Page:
How to Stop a DDoS Attack

How to Stop a DDoS Attack

How to Stop a DDoS Attack

A DDoS attack can be a threat to the digital presence of your company and your bottom line.

DDoS attacks can target any organization, but proper protect protocol can stop it in its tracks.

DDoS stands for “Distributed Denial of Service.” It can affect just about any publisher of content on the web, from financial institutions to news and media sites. A DDoS attack prevents users from accessing websites and any related site information by forcing an influx of traffic to the website, causing the website to become overloaded. Web servers are only capable of handling so much web traffic at a time based on their speed, memory, and several other factors, so an attacker can create malicious software to overwhelm the server and prevent access, since the server won’t be able handle additional requests. These attacks can be facilitated by various kinds of technology, and can focus on just about anything related to the delivery of information, not just servers. Attacks have overwhelmed specific devices, networks, applications, and even printers.

An organization’s website can be taken offline by such tactics, resulting in reduced sales or information outages that inconvenience potential and current customers. For these reasons, it is important to prevent DDoS attacks from ever occurring. Here are some tips on how to handle this particular cybersecurity threat.

Be Ready to Respond

One of the most important aspects related to stopping a DDoS attack is to have a strategy in place if an attack were to happen. Experts recommend regular tests of disaster responses so your company is never caught off guard. If your website comes down because of a DDoS attack, one of the first things to have in place is an internal communication strategy for alerting employees about the outage, as well as a messaging system such as emails or social media announcements that share news of the outage with customers. Being prepared to communicate and act means that more resources are freed up to handle the attack at hand.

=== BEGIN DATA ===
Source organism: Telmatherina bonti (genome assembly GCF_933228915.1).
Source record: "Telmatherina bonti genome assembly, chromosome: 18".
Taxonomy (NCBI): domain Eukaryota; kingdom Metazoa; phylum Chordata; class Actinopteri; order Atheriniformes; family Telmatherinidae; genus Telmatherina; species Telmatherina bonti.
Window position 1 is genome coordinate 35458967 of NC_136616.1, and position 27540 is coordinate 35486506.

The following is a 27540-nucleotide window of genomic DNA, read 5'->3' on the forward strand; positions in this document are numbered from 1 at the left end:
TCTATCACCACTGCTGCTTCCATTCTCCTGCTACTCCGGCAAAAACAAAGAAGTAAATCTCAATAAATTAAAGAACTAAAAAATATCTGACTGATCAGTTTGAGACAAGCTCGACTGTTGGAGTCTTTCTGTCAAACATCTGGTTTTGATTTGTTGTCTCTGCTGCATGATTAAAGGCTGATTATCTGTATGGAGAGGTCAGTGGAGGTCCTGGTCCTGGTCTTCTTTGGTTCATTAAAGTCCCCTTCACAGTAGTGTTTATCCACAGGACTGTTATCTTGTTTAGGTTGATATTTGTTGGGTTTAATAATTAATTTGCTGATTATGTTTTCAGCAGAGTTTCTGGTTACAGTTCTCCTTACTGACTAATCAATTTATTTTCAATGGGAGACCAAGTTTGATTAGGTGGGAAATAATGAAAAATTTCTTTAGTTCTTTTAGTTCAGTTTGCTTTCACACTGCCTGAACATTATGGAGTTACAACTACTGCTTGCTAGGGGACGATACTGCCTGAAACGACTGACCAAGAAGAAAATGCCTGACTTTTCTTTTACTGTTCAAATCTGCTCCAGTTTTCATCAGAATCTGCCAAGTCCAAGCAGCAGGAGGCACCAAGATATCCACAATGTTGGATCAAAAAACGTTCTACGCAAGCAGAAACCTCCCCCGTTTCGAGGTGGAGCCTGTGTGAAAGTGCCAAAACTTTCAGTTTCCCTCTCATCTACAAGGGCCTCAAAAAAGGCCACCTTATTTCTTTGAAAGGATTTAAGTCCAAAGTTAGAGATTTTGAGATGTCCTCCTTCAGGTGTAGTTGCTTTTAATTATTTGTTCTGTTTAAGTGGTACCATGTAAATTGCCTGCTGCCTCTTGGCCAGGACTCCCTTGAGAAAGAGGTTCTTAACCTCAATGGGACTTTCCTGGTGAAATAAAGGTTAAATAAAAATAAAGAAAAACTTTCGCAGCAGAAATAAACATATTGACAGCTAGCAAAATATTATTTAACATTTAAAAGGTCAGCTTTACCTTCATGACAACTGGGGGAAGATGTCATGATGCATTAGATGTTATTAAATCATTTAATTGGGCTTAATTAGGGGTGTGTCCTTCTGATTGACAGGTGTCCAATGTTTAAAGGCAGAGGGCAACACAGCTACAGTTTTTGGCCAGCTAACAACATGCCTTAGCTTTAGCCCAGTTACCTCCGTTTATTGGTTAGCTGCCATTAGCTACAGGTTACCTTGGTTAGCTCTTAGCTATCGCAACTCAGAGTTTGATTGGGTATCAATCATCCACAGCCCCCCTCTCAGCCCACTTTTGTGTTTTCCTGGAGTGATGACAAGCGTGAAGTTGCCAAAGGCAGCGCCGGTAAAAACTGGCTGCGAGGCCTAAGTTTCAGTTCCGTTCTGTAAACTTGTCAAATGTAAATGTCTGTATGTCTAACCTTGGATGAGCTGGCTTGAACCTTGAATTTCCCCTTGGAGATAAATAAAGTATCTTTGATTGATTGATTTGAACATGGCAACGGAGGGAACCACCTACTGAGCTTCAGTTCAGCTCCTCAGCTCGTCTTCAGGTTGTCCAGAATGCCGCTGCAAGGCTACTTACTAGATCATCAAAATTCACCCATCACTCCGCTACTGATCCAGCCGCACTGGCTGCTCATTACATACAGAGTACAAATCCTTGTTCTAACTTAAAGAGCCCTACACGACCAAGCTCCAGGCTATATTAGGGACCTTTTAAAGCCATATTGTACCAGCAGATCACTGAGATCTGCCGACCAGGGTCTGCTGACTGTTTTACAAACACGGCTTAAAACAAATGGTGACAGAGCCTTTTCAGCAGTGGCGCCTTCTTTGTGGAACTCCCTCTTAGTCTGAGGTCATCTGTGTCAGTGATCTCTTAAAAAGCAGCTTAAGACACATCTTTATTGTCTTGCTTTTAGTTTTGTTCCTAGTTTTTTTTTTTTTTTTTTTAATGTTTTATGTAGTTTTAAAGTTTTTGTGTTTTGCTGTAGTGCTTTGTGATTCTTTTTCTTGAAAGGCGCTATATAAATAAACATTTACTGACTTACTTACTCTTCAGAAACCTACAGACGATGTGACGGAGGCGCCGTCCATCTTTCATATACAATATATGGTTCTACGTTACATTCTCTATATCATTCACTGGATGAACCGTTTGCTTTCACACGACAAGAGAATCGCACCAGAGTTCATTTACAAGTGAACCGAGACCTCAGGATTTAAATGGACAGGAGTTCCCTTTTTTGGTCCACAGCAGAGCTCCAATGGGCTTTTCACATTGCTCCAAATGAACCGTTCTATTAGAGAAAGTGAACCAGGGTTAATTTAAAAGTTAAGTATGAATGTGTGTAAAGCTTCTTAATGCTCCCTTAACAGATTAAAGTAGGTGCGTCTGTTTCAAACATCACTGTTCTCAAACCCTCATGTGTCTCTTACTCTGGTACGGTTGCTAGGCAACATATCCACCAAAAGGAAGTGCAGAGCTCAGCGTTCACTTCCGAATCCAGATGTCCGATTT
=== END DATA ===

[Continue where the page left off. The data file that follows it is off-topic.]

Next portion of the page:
Don’t Rely on Traditional Tactics

Believing that traditional cybersecurity methods will protect your organization from DDoS attacks leaves you vulnerable. Technology such as firewalls are not a fail-safe against DDoS threats. While firewalls and other security measures do help to block excessive traffic that is deemed illegitimate by internal monitoring, one of the best ways to prevent DDoS attacks is to have other anti-DDoS measures in place.

Some security experts recommend using a third-party vendor that specializes in DDoS protection. It is not always possible for internal resources and on-site software to handle the redistribution of traffic that an attack warrants, and investing in a third-party solution can help a company to stop DDoS attacks faster and more effectively.

Use What You Learn

If your business site suffers a DDoS attack, it is important to gather whatever data you can about your attackers, learn about your system responses, and evaluate the effectiveness of your security methods. This will help prevent DDoS attacks in the future, and help you understand how to block DDoS attacks. As sites and the security that protects them grow more sophisticated, so do the threats against them. It’s important to constantly evaluate the security of your website and make changes when necessary.

When it comes to stopping a DDoS attack, some of the best steps are preventative, including having an action and communication plan in place, and using software or a vendor system that can specifically help mitigate the effects of these kinds of attacks. Make sure you evaluate your resources and security protocols, so that your business is action-ready in the event of an attack.

Marianne Chrisos
Marianne Chrisos
Born in Salem, Massachusetts, growing up outside of Chicago, Illinois, and currently living near Dallas, Texas, Marianne is a content writer as a company near Dallas and contributing writer around the internet. She earned her master's degree in Writing and Publishing from DePaul University in Chicago and has worked in publishing, advertising, digital marketing, and content strategy.

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